The Diller Teen Tikkun Olam Awards is one of a number of projects funded by the Helen Diller Family Foundation, a supporting foundation of the Jewish Community Federation of San Francisco, the Peninsula, Marin and Sonoma Counties, to develop leadership in teens and enhance Jewish education. Now in its 15th year of giving, the Foundation has granted more than $220 million to support education, the arts, medical research and development, leadership training programs for teens, and many other charitable endeavors.
The 2015 Diller Teen Tikkun Olam Award recipients are:
- Shira Alcouloumre, 16, Laguna Beach, CA: Laguna Friends in Need – organized a project to support Hispanic day laborers by helping to develop a safe gathering site, providing ESL classes, and helping to provide for the needs of workers and their families.
- Zachary Azrael, 18, Baltimore, MD: Tutoring Outreach Program (T.O.P.) – recruits and engages teen volunteers in programs that tutor and mentor Baltimore youth at high risk for incarceration, through academic clubs and extracurricular activities.
- Sophie Bernstein, 15, St. Louis, MO: Go Healthy St. Louis – mobilizes community members and volunteers to fight hunger and promote nutrition in low-income communities, by establishing and maintaining vegetable gardens that support local food banks.
- Liesl Eibschutz, 17, San Luis Obispo, CA: SOS (Strengthen Our School) – formed a club that raises funds that enable her school to provide emergency assistance, fundamental necessities, and college scholarships to its homeless and/or low-income students.
- Emily Eisner, 16, Encino, CA: Play it Forward – developed an organization that provides underfunded schools with the sports equipment they most need, helping students learn team-building skills and confidence through physical education.
- Hart Fogel, 16, Mill Valley, CA: Marin City Community Garden Project – forged a partnership between the Marin City Community Garden and Marin County Youth Court, strengthening community and restorative justice by enabling youth offenders to log service hours alongside other area volunteers in the garden.
- Jake Galant, 17, Dallas, TX: Tera Byte Outreach – created and runs a computer programming boot camp designed to helping low-income youth acquire marketable skills in computer science through building video games.
- Riley Gantt, 14, Sherman Oaks, CA: Rainbow Pack – initiated an organization that provides backpacks and essential school supplies to elementary students below the poverty line, equipping them for success regardless of socioeconomic background.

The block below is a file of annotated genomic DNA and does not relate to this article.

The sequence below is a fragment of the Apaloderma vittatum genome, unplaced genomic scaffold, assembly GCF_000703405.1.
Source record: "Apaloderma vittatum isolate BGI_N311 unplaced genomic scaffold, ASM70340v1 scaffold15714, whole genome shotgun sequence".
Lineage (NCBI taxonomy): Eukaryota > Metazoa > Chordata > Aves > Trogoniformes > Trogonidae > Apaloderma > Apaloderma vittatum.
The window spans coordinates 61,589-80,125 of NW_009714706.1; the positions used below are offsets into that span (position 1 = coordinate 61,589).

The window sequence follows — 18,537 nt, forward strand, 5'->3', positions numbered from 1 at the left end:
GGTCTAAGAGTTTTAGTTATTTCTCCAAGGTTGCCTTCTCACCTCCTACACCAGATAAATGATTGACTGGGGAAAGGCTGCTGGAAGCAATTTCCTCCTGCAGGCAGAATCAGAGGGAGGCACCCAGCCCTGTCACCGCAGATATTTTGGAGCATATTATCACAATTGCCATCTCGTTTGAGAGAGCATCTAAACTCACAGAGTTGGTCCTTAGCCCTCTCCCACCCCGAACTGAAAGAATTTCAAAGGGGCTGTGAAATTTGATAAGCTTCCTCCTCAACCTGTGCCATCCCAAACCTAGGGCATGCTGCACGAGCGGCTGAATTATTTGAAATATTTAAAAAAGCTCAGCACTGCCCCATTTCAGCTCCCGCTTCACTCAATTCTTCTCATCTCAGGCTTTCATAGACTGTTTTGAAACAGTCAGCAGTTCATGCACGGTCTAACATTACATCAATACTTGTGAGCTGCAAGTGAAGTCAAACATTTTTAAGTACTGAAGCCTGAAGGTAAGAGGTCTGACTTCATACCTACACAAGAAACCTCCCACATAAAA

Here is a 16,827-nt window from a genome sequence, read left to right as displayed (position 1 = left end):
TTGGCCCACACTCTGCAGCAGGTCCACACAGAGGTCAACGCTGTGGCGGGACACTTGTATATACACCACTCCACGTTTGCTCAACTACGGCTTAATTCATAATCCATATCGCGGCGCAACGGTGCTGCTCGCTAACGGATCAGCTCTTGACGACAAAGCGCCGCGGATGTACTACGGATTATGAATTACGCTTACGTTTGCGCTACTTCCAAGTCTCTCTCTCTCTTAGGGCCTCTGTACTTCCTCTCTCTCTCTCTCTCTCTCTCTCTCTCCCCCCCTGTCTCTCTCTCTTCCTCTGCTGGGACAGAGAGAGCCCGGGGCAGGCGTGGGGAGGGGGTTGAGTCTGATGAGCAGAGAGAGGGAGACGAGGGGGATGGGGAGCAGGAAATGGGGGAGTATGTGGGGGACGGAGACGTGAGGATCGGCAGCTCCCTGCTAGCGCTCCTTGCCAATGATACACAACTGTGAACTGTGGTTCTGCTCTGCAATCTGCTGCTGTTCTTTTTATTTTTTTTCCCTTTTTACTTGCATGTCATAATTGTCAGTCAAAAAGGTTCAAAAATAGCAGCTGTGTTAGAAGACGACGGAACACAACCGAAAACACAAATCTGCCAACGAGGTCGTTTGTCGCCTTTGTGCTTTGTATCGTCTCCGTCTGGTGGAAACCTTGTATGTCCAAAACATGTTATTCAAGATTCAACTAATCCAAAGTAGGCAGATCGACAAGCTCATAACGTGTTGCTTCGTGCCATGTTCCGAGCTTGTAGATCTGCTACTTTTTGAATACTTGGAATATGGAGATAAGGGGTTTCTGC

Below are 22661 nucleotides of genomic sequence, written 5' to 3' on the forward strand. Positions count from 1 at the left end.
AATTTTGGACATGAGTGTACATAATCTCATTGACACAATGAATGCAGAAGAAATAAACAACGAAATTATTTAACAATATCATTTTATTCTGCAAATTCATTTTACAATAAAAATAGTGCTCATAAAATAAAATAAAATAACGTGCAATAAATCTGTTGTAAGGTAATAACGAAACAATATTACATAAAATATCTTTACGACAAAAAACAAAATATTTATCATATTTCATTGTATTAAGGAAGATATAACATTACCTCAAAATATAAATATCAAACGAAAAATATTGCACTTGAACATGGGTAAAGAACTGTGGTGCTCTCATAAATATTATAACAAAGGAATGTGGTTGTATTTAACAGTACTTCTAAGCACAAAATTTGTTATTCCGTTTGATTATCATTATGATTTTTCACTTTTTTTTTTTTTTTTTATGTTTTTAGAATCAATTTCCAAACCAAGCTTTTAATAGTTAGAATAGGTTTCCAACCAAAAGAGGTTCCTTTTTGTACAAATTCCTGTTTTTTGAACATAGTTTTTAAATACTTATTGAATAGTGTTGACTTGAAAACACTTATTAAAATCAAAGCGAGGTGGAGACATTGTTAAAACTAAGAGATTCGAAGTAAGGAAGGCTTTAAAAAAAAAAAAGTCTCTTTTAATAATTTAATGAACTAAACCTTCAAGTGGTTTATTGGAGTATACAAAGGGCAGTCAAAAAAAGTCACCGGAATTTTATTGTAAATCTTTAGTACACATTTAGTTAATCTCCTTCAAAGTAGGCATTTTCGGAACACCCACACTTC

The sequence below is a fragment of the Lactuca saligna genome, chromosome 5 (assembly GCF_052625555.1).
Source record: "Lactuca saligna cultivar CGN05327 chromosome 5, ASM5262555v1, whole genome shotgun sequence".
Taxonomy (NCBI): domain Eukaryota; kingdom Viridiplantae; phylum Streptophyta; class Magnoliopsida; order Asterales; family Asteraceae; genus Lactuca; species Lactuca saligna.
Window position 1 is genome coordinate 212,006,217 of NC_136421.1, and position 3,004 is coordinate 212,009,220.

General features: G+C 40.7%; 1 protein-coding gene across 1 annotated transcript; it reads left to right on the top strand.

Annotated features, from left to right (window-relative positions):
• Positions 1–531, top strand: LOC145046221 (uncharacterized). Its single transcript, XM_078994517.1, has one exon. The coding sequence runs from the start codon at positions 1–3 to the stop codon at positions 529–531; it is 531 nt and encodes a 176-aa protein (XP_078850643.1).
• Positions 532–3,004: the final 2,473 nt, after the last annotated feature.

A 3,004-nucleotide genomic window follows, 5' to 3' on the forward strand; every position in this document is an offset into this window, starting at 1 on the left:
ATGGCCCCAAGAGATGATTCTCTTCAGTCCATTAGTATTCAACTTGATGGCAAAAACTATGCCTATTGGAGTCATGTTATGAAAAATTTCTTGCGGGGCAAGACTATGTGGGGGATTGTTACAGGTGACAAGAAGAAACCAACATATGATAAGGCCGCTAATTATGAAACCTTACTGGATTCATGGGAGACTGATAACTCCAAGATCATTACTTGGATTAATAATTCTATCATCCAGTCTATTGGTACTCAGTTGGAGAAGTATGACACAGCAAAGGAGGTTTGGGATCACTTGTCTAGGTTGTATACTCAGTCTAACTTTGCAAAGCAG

- Marissa Hacker, 18, Voorhees, NJ: Fantastic Friends – started a social organization that helps special needs students feel accepted, build friendships, and promote understanding with their typically-developing peers.
- Matthew Kaplan, 18, Phoenix, AZ: The Be ONE Project – formulated a peer-to-peer initiative that engages middle school students nationwide in anti-bullying games and guided discussions to create a more inclusive school environment.
- Jessica Markowitz, 19, Seattle, WA: Richard’s Rwanda – IMPUHWE – founded a youth-driven organization that raises money to fund educational opportunities for girls in Rwanda, while combating gender discrimination and promoting global understanding of the Rwandan genocide.
- Lauren Maunus, 17, Palm City, FL: school lunch and nutrition information – developed an initiative that promotes school nutrition and food allergy management through innovative software and policy reform.
- Benjamin Moelis, 18, Hewlett, NY: The Magic Arrows – initiated development of a game that helps children with Fragile-X Syndrome minimize anxiety-induced episodes while maximizing personal growth and improving their quality of life.
- Ruthie Perlman, 17, Greenville, SC: Gesher BBYO – organized a South Carolina chapter of the BBYO Jewish youth organization, helping previously isolated local teens connect and develop pride in their Jewish identity.
- Andrew Plotch, 19, Fair Lawn, NJ: Fight Apathy Campaign – designed a nationwide campaign that sparks discussion among high school students about critical social issues
Nominations for the 2016 Diller Teen Tikkun Olam Awards open today. For forms and more information, please visit www.dillerteenawards.org or contact Ariane Sloan at (212) 561-7463 or email@example.com